This case taught me a very useful lesson about how impersonation works when executing a SQL Server Job using a linked server. If this scenario is new for you too, I hope you enjoy learning as much as I did.
In this case my customer was trying to run a stored procedure using a linked server from a local SQL Server 2005 instance to a remote SQL Server 2000. The stored procedure ran just fine when executed from SQL Server Management Studio (SSMS) but failed when ran as a SQL Server Agent Job.
These kind of mistakes are common in SQL Server when the SQL Server Agent account does not have enough permissions to execute the required Job. For example, when running a T-SQL statement that performs some kind of action on a remote server’s share, the credentials used to logon on the remote share are the ones of the user that opens SSMS; in other words, the user we have used to logon in our Windows session. However, when the statement is executed within a SQL Server Job, the credentials being used are the ones for the SQL Server Agent account, which is the account in charge of running jobs. This can be found on the following link:
[…] if you create a job that requires a drive letter or a universal naming convention (UNC) path, the job may run under your Microsoft Windows NT® 4.0 or Windows® 2000 user account while testing it. When SQL Server Agent then runs the job, it may not have the necessary permissions, drive letter configurations, or access to the required drive to execute the job.
There is additional information that needs to be taken into account when running a statement in SQL Server Management Studio vs. running the T-SQL code within a SQL Server Agent Job, this is described in Knowledge Base article KB269074:
The security context in which the job is run is determined by the owner of the job […] If the job is owned by an account (either a SQL Server login or a Windows NT authenticated login) that is a member of the Sysadmin role, the SQL Agent job runs under the context of the account used to start the SQL Agent service.
When the job is not owned by an account with sysadmin privileges, we can find a problem similar to the following one when running the job:
Remote access not allowed for Windows NT user activated by SETUSER. [SQLSTATE 42000] (Error 7410). The step failed.
There is a Knowledge Base article that explains how to workaround this error (see KB811031). In our case, the error was quite different though:
Error: 7416, Severity: 16, State: 1
Access to the remote server is denied because no login-mapping exists
I did a basic review to understand what was the configuration of both the SQL Server Agent Job and Linked Server, in our case this was what we had:
- Job owner was the sa SQL Server account
- Job was made up of a single step with a simple stored procedure execution that took care of copying several rows from a remote table (2000) into a local table (2005)
- A Windows Domain account was used to run SQL Server Agent service in both the SQL Server 2000 and 2005
- Both servers was located on the same Windows Domain and the Agent service account was the same.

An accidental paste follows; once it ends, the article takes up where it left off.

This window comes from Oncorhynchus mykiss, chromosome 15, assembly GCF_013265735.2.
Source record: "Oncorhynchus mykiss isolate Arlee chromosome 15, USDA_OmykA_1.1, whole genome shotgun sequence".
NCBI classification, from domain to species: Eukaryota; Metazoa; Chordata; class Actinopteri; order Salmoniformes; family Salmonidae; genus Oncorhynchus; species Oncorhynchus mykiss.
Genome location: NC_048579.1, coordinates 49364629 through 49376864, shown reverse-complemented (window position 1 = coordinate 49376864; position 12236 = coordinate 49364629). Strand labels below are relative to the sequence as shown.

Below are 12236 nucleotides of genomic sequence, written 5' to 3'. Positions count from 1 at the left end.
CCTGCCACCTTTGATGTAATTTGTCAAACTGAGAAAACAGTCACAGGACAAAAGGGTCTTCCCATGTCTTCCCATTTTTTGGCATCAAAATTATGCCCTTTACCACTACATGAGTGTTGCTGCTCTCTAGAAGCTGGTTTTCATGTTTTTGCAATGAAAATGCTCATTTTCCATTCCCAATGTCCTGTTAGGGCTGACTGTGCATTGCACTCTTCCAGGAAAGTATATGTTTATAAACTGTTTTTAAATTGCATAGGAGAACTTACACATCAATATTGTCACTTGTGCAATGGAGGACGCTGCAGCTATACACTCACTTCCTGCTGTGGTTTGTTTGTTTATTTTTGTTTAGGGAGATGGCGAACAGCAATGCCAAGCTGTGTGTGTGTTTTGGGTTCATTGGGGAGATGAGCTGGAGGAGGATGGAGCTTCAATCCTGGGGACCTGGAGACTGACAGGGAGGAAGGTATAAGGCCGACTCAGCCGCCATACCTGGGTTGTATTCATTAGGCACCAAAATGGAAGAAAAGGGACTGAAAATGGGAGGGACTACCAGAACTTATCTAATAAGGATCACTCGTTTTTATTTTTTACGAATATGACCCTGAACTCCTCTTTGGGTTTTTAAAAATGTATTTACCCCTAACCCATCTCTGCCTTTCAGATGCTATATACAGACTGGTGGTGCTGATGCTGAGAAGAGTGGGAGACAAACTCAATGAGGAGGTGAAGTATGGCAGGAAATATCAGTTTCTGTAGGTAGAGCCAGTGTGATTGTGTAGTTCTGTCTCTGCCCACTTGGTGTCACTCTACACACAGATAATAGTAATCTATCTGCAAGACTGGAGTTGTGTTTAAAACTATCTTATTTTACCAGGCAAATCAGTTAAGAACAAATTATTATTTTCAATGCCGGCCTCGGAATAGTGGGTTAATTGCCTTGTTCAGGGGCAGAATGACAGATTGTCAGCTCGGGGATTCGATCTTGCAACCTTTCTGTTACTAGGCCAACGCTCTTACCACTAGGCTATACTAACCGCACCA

- In both SQL Server 2000 and 2005 there was a SQL Server account called "elearning" associated to an "elearning" login. "elearning” login had “datareader" and "public" roles
Concerning the linked server security configuration, my customer only had the "elearning" login on the security properties for the Linked Server, any other login attempt was denied:
In this case we discovered that adding the SQL Server Agent account to the list of authorized users in the linked server security properties allowed us to run the job successfully. This makes sense because the SQL Server Account credentials are the ones used to execute the job in this case however, this lead to a security problem since a non-authorized user on the remote server could use the linked server connection to perform actions he has no rights to perform by default. In other words, having the SQL Server Agent account as authorized on the linked server allows the use of that linked server connection by any job where the owner is part of the sysadmin group.
Job steps that execute Transact-SQL do not use SQL Server Agent proxies. Transact-SQL job steps run in the security context of the owner of the job.
In our case the job owner was sa account so the Job was being run under the credentials of SQL Server Agent account however, the linked server only granted remote access to the "elearning" login. In addition to this, when configuring the advanced Job step properties using SSMS, the GUI does not allow to specify an alternate SQL Server login, only allows to specify an alternate SQL Server user:
However, the EXECUTE AS documentation clearly states that using both SLQ Server user accounts and logins are a valid approach:
SQL Server 2005 supports the ability to impersonate another principal either explicitly by using the stand-alone EXECUTE AS statement […]. The stand-alone EXECUTE AS statement can be used to impersonate server-level principals, or logins, by using the EXECUTE AS LOGIN statement. The stand-alone EXECUTE AS statement can also be used to impersonate database level principals, or users, by using the EXECUTE AS USER statement.
The solution for the customer’s requirements was as easy as using the EXECUTE AS LOGIN instruction in the T-SQL code for the stored procedure:
How the SQL Server Agent and linked server security work is not difficult once you make sense of all the pieces in the puzzle. Knowing where these pieces fit will help you to better asset your SQL Server’s security.